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Microsoft CEO Steve Ballmer is right now trying hard to make the Yahoo deal happen. He wants it bad. He wants Yahoo as part of Microsoft to help him solve the Google problem.
Google is still dominating the search ad market even after Microsoft has spent billions on internal product development. To want to buy Yahoo at a significant premium to what the public stock market thought it was worth suggests that Ballmer is convinced his Microsoft engineers will never be able to surpass Google in seach ad technology WITHOUT ACQUIRING YAHOO'S TECHNOLOGY.
But he's buying Google's weaker competitor to try and make himself stronger? He's getting caught up in the art of the deal, trying to swoop into Silicon Valley and acquire one of its marquee giants.
Microsoft has always been an outsider in Silicon Valley, by sheer fate of location, and because Bill Gates created a corporate culture that is distinct from the valley version, as practiced by Yahoo. Integrating Yahoo and Microsoft will be very hard because of this culture clash, which will be sharpened the longer that Yahoo tries to fight off Ballmer's hostile bid.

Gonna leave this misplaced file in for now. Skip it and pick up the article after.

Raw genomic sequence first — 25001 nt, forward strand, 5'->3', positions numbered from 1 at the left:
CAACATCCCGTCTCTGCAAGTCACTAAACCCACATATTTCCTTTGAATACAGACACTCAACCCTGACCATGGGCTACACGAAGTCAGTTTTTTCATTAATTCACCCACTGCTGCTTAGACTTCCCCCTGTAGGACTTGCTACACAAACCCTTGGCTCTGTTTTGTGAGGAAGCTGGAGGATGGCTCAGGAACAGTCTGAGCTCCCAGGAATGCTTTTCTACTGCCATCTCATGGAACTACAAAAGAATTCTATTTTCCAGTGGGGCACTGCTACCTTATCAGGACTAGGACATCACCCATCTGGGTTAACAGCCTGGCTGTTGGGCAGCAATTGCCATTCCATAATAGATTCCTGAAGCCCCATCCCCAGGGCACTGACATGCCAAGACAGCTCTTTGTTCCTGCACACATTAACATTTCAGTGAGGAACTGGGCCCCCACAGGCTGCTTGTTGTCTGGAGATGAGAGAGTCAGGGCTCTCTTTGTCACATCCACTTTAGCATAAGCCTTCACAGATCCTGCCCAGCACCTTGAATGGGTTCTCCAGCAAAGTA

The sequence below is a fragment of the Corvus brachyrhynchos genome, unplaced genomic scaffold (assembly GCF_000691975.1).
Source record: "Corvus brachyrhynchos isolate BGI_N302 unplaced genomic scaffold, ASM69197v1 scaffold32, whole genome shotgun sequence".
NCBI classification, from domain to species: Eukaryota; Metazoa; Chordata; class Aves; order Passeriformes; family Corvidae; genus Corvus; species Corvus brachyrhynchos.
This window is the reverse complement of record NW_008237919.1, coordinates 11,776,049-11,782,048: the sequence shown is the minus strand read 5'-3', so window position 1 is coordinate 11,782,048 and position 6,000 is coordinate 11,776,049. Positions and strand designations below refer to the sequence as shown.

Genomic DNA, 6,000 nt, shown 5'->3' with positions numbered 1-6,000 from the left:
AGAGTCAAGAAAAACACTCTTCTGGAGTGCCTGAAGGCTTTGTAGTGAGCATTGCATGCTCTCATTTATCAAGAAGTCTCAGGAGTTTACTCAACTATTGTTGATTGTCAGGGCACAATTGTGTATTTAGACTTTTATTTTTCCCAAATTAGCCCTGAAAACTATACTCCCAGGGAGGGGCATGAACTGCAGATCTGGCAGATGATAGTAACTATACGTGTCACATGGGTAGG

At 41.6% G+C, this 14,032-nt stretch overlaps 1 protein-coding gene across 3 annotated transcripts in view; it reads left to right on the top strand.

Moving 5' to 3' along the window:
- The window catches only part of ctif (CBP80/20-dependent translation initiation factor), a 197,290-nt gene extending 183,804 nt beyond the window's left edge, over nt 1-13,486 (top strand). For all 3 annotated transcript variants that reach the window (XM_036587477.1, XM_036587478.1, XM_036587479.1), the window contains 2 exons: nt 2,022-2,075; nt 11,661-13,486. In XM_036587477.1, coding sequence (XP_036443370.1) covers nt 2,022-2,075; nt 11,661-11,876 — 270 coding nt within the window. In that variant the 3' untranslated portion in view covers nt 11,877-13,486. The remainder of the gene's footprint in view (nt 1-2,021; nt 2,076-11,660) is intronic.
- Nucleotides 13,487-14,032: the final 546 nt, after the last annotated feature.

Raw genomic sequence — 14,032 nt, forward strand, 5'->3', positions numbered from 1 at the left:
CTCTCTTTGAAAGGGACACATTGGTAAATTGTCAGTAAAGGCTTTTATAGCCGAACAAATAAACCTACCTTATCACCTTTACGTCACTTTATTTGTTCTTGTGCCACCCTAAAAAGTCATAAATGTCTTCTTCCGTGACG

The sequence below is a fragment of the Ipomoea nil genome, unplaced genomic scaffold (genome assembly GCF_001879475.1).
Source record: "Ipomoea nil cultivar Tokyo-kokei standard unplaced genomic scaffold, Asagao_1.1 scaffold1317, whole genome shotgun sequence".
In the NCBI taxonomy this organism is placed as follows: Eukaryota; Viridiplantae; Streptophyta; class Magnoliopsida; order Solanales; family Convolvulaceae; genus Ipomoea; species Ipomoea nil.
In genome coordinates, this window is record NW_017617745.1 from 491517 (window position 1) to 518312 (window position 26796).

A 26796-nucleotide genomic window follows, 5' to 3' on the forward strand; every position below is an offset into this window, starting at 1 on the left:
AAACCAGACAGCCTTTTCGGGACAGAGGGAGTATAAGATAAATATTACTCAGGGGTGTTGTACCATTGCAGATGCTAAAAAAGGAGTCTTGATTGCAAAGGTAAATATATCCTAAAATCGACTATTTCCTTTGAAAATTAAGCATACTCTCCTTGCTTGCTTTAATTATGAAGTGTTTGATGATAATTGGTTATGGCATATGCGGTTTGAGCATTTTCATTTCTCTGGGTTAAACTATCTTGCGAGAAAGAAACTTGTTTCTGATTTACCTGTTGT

How significant is it? Yahoo CEO Jerry Yang doesn't want to sell to Ballmer even though he is offering a huge premium -- and so far Yang's board is backing him up.
Now, the deal itself has taken on a life of its own. Big investors are weighing in on both sides: some Microsoft investors have stated publicly that they think Ballmer is overpaying for Yahoo, and massively diluting it's own shareholders' equity stake.
At the same time, veteran savvy investor Bill Miller of Legg Mason is buying up Yahoo shares, because he thinks they're worth more than what Ballmer is offering.
Translation: Ballmer is going to face a lot of resistance to pay more at the same time there is pressure on Yahoo to get more. And now Microsoft has a potential rival bidder in News Corp.
Ballmer may outlast them all and end up with Yahoo, but he's taking on massive risk on two fronts: the integration risk of buying a rival with a very-different culture, which is a weak No. 2 to Google in its most important market; and the risk that even if he can somehow integrate the two firms' without creating a huge brain-drain, if he pays too much he will never get back the equity value for his current shareholders.
Here's a strategy for playing this, for anyone with nothing better to do than trade stocks: buy Google and short Microsoft. At the same time, stay away from Yahoo, which has become a riskier play given the uncertainty of how much it's worth.
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